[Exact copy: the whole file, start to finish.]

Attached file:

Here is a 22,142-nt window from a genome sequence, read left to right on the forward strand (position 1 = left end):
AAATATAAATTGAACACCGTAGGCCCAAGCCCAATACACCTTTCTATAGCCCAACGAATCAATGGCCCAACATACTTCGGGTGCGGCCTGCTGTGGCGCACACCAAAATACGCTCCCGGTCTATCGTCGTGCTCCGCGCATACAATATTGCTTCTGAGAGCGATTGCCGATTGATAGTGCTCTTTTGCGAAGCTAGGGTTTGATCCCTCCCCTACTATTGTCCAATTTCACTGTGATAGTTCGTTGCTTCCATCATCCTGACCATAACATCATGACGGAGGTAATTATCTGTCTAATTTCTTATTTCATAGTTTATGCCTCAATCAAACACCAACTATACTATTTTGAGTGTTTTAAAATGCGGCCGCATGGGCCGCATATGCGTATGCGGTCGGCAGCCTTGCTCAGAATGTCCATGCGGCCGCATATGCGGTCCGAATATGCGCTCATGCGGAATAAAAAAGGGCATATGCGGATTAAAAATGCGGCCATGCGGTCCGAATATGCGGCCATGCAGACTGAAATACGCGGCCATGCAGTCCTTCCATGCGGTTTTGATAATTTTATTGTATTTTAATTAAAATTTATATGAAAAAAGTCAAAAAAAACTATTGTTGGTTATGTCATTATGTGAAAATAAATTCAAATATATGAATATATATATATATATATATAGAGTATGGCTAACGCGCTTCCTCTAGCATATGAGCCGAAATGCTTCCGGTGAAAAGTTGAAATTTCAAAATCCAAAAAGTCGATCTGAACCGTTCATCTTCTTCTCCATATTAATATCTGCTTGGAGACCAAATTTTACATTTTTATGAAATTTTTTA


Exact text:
Here is a 22,142-nt window from a genome sequence, read left to right on the forward strand (position 1 = left end):
AAATATAAATTGAACACCGTAGGCCCAAGCCCAATACACCTTTCTATAGCCCAACGAATCAATGGCCCAACATACTTCGGGTGCGGCCTGCTGTGGCGCACACCAAAATACGCTCCCGGTCTATCGTCGTGCTCCGCGCATACAATATTGCTTCTGAGAGCGATTGCCGATTGATAGTGCTCTTTTGCGAAGCTAGGGTTTGATCCCTCCCCTACTATTGTCCAATTTCACTGTGATAGTTCGTTGCTTCCATCATCCTGACCATAACATCATGACGGAGGTAATTATCTGTCTAATTTCTTATTTCATAGTTTATGCCTCAATCAAACACCAACTATACTATTTTGAGTGTTTTAAAATGCGGCCGCATGGGCCGCATATGCGTATGCGGTCGGCAGCCTTGCTCAGAATGTCCATGCGGCCGCATATGCGGTCCGAATATGCGCTCATGCGGAATAAAAAAGGGCATATGCGGATTAAAAATGCGGCCATGCGGTCCGAATATGCGGCCATGCAGACTGAAATACGCGGCCATGCAGTCCTTCCATGCGGTTTTGATAATTTTATTGTATTTTAATTAAAATTTATATGAAAAAAGTCAAAAAAAACTATTGTTGGTTATGTCATTATGTGAAAATAAATTCAAATATATGAATATATATATATATATATATAGAGTATGGCTAACGCGCTTCCTCTAGCATATGAGCCGAAATGCTTCCGGTGAAAAGTTGAAATTTCAAAATCCAAAAAGTCGATCTGAACCGTTCATCTTCTTCTCCATATTAATATCTGCTTGGAGACCAAATTTTACATTTTTATGAAATTTTTTA